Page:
3. The pig has recovered from the disease either on its own or due to treatment but is still infected with the pathogen (referred to as a carrier state). The carrier pig may or may not be shedding the pathogen. Thus, a carrier pig may or may not be infecting other pigs.
  4. The pig may be “immune” to the effects of the disease but still be infected with the pathogen (this immune state may be induced by vaccination or simply recovery from the infection).
  5. The pig may recover plus eliminate the pathogen.

Because of this disparity, laboratory tests should not be the sole determinant of health status. Further, health decisions should not be based on single animal evaluation, but rather on evaluation of the entire herd, or at least a representative sample of the herd. Indicators such as clinical signs, postmortem examinations, and performance data should be evaluated in addition to serology. Thorough evaluation of all parameters assists in making decisions that can prevent outbreaks of disease.

Epidemic Versus Endemic Disease

Outbreaks of disease that attack many animals at one time, are widely diffused, rapidly spread, and result in high morbidity are referred to as epidemic. Epidemics are characterized by extensive prevalence of disease within a population. In contrast, endemic disease is one that is present at all times, and generally results in low morbidity. Endemic disease usually can be controlled through good management practices. However, if there is a breakdown in management, endemic disease may revert to an epidemic disease resulting in continuous or periodic demonstration of clinical signs. Many of the most costly diseases in pigs are endemic. Therefore, a properly designed system of management is crucial to prevent these normally endemic diseases from resulting in epidemic outbreaks. These strategies include multi-site production, all-in/all-out management, and batch management. By employing pig flow techniques such as these, along with good sanitation and hygiene of facilities, health level is optimized through management. In cases where endemic disease cannot be cost effectively managed with good management and control strategies, disease elimination through depopulation/repopulation or isowean may be necessary. Epidemics may also arise from the introduction of new pathogens. For this reason, external biosecurity is crucial. The objective with this approach is to prevent new disease by carefully introducing new breeding stock and by creating barriers which prevent disease introduction.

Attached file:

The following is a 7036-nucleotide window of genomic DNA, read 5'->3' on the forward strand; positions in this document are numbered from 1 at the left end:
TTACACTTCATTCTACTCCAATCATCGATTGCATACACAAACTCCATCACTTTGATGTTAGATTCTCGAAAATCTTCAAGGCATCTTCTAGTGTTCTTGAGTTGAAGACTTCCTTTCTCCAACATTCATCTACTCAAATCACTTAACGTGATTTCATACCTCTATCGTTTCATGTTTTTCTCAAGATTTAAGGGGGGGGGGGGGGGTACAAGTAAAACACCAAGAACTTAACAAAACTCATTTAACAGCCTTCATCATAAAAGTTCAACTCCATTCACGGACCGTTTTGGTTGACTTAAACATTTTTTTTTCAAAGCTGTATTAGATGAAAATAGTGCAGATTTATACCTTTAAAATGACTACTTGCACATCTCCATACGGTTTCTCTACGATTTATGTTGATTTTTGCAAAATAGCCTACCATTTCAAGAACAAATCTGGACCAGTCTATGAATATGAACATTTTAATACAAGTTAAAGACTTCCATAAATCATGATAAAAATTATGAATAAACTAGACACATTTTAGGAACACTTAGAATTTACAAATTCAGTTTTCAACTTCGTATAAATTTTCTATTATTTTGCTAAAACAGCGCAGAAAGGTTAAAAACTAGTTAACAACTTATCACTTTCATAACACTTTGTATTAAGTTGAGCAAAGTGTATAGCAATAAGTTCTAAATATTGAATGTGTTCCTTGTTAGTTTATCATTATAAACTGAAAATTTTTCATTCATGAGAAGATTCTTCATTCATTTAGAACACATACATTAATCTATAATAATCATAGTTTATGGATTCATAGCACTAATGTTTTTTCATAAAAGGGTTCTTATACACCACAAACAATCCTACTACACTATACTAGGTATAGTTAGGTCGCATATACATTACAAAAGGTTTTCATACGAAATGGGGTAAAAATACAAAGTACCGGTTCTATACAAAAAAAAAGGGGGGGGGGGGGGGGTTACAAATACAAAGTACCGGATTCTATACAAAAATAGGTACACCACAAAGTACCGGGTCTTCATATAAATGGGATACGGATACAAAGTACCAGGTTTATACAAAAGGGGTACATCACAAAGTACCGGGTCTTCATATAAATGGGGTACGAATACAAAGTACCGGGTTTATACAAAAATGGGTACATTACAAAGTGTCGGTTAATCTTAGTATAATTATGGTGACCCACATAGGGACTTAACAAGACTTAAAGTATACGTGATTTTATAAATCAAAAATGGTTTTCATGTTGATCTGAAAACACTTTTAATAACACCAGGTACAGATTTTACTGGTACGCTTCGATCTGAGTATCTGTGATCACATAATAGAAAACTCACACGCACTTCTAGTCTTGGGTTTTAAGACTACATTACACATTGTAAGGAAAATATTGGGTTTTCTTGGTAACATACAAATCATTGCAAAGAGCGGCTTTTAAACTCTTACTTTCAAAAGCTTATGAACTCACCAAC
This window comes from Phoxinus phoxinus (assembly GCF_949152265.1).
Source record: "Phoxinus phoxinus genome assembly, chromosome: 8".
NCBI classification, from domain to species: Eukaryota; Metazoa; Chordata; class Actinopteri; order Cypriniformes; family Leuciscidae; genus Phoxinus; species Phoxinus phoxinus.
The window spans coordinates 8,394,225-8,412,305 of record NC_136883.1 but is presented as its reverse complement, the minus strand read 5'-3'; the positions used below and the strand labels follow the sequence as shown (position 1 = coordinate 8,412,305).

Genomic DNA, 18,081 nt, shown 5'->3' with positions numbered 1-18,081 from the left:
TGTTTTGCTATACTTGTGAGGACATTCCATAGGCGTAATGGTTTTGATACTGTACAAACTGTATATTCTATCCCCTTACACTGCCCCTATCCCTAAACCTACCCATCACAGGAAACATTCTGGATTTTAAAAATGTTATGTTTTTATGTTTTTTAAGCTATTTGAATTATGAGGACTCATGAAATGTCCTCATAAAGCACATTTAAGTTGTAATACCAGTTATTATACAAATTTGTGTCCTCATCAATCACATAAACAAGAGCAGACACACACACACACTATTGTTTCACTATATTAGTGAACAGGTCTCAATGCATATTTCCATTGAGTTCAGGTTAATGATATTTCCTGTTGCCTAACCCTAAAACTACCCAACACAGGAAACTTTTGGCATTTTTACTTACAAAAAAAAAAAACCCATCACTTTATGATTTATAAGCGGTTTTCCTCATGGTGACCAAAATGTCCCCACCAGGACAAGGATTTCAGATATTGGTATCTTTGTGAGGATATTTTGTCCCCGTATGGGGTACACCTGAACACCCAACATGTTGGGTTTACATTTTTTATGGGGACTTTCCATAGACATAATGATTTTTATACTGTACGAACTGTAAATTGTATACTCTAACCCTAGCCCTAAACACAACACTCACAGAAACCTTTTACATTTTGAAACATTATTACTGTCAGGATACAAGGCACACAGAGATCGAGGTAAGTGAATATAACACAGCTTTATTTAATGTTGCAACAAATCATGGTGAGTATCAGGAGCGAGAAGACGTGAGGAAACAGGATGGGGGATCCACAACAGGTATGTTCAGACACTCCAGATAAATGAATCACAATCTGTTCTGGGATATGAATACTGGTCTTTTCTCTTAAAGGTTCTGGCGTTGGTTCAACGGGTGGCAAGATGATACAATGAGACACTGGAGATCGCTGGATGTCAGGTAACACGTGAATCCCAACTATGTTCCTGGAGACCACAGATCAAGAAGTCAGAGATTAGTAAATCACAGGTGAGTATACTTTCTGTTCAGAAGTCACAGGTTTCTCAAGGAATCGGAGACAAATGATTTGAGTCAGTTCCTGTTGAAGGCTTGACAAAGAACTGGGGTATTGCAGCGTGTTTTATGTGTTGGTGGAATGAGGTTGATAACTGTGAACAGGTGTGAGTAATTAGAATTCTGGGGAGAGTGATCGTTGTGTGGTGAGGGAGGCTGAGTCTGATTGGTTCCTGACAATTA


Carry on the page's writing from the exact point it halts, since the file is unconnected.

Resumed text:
Estimating Costs of Herd Disease

Health maintenance is a cost to production. Likewise, disease is a cost to production. Health maintenance costs are inevitably driven by disease costs. In general, health maintenance costs are much less than the cost of disease because the efforts to prevent one disease also prevent others without additional costs.

Estimates of disease cost can be expressed as relative risk (%) and attributable risk ($). By using these measures, management can estimate the efficiency of the system in preventing disease over time (population relative risk). Further, they allow management to standardize cost over time and between groups, particularly when disease occurs inconsistently (population attributable risk).

Establishing Herd Health Goals

Herd health goals should be written so as to remind both management and staff of what is expected. The goals should be reviewed periodically and updated as necessary. This constant review serves as a motivator and reminder that health maintenance is important and critical to the survival of the production unit. Components of the health plan should address:

  1. Herd goals for health status;
  2. Herd goals for health level;
  3. A plan to keep out new diseases;
  4. A plan to control disease currently present in the herd, including a description of pig flow, vaccination protocols, and other health maintenance measures;
  5. A plan for routine diagnostic monitoring. Plans should account for the type of production unit, whether the unit is new or existing, location and layout, current disease status, and herd size. For example, a seedstock unit is expected to have greater expectations for health status than that of a commercial production unit.

Simple risks Source

a. Veterinary costs/pig exposed

b. Veterinary costs/pig unexposed

c. Veterinary costs/pig overall

d. Prevalence of exposure

Compared risks Calculation Production data

Production data

Mean of data

Production data

e. Relative risk

f. Attributable risk/pig

g. Population attributable risk/pig

h. Population attributable fraction a ÷ b

a – b f x d g ÷ c

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This work is supported by the USDA National Institute of Food and Agriculture, New Technologies for Ag Extension project.